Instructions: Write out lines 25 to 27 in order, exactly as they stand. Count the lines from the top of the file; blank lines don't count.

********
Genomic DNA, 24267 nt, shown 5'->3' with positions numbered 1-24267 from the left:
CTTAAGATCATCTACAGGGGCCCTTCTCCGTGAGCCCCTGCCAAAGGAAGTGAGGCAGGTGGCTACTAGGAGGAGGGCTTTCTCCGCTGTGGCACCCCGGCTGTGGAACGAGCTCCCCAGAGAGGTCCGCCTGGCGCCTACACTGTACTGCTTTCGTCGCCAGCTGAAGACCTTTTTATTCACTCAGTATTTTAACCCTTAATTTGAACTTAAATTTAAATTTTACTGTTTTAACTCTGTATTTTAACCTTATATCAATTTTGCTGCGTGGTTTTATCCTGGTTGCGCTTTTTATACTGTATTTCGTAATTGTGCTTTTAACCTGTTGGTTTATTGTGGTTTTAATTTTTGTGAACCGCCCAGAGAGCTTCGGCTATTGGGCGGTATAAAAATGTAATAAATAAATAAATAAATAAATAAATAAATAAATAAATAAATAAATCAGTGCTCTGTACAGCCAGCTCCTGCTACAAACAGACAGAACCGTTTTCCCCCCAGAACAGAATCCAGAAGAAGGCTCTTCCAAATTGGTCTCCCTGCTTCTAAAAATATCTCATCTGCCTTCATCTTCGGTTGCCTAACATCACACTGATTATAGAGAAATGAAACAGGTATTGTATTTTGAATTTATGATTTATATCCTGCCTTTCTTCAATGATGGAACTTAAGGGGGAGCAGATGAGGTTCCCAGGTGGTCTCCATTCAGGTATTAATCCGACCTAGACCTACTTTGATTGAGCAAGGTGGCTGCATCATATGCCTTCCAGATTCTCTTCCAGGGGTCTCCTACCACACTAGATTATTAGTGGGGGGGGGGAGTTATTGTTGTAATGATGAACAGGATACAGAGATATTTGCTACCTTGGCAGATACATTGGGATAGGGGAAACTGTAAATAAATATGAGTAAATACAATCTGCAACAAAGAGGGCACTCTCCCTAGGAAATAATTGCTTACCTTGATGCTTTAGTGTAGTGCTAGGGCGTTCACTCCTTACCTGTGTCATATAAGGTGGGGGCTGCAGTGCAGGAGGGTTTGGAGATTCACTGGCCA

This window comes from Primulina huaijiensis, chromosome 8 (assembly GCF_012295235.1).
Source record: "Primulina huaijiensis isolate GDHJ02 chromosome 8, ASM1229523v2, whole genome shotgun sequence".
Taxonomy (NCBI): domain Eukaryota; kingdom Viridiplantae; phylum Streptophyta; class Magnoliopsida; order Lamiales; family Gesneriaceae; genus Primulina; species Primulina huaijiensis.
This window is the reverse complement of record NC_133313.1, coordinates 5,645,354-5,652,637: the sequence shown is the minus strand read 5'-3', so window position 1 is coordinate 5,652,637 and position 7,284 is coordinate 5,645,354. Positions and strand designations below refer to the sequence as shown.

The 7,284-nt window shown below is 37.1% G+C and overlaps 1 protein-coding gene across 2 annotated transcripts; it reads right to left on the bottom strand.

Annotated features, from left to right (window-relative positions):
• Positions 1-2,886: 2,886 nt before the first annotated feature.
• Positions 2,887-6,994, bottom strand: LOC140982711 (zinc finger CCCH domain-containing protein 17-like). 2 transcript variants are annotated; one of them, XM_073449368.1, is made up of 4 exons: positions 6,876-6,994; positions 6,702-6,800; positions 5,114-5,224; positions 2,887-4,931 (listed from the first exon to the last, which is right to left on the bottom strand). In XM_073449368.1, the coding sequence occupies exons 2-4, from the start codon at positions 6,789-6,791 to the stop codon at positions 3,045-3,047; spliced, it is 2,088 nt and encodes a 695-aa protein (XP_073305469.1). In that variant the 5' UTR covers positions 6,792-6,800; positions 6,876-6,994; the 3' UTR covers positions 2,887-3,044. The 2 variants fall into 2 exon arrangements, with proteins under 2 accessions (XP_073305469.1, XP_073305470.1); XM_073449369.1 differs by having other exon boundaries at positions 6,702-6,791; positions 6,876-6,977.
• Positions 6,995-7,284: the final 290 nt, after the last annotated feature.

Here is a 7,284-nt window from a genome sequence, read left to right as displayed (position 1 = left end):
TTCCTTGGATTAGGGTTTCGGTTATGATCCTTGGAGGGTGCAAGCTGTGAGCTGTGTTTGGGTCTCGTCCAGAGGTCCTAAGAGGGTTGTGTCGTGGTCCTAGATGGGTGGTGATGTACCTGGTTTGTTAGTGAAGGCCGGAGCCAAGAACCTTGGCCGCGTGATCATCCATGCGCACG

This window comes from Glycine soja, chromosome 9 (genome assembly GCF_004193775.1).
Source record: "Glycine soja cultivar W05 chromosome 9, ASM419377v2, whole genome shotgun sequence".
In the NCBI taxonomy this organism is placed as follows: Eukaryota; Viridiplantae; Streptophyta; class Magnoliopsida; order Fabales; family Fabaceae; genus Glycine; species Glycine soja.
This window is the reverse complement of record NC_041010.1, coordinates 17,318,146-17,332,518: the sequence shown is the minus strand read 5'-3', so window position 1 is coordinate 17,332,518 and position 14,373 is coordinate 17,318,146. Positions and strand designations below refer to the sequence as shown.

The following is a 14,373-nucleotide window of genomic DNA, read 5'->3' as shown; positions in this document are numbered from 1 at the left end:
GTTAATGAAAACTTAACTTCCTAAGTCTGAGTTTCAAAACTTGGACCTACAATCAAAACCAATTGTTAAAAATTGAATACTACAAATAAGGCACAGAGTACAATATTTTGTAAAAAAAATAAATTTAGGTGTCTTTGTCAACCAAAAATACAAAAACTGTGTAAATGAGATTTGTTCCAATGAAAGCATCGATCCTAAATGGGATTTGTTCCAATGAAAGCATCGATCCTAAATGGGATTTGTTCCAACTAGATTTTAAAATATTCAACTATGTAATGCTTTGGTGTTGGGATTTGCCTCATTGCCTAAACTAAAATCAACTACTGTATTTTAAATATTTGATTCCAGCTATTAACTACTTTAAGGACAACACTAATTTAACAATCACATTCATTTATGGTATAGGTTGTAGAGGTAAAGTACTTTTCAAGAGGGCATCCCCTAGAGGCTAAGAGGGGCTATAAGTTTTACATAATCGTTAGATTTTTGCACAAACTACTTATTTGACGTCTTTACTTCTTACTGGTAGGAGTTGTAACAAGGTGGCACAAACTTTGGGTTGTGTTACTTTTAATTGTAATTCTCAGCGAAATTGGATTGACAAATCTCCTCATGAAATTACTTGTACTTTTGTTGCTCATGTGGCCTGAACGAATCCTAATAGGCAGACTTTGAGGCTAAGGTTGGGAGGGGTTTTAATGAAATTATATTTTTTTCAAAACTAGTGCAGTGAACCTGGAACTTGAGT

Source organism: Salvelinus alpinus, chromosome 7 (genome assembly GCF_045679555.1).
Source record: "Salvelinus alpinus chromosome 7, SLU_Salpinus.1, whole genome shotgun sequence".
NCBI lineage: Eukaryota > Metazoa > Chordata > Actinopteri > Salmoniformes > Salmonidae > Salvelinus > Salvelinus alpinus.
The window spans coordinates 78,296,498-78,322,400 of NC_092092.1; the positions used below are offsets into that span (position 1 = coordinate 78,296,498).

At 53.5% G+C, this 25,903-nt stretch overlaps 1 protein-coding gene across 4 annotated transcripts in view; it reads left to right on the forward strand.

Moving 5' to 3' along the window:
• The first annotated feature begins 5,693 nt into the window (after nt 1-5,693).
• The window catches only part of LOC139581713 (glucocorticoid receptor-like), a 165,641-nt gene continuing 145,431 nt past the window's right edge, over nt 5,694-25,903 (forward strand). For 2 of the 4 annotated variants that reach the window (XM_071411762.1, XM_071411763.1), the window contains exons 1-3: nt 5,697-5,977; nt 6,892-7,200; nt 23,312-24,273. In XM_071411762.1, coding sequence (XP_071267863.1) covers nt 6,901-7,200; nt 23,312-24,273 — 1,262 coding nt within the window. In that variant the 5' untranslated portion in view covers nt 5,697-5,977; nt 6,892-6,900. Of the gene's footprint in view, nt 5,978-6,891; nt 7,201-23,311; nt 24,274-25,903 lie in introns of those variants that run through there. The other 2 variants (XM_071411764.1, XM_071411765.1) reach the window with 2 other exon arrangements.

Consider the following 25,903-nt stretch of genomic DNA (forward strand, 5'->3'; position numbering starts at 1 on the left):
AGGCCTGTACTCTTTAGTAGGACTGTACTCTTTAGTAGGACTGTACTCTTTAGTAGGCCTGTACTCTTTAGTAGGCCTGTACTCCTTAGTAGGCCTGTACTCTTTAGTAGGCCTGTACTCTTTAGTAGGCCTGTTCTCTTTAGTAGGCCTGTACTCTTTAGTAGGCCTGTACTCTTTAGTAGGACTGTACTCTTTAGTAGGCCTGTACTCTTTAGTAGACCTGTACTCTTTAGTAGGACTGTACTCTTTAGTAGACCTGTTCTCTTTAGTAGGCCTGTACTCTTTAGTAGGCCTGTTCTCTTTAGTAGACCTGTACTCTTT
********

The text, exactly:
Moving 5' to 3' along the window:
• The first annotated feature begins 5,693 nt into the window (after nt 1-5,693).
• The window catches only part of LOC139581713 (glucocorticoid receptor-like), a 165,641-nt gene continuing 145,431 nt past the window's right edge, over nt 5,694-25,903 (forward strand). For 2 of the 4 annotated variants that reach the window (XM_071411762.1, XM_071411763.1), the window contains exons 1-3: nt 5,697-5,977; nt 6,892-7,200; nt 23,312-24,273. In XM_071411762.1, coding sequence (XP_071267863.1) covers nt 6,901-7,200; nt 23,312-24,273 — 1,262 coding nt within the window. In that variant the 5' untranslated portion in view covers nt 5,697-5,977; nt 6,892-6,900. Of the gene's footprint in view, nt 5,978-6,891; nt 7,201-23,311; nt 24,274-25,903 lie in introns of those variants that run through there. The other 2 variants (XM_071411764.1, XM_071411765.1) reach the window with 2 other exon arrangements.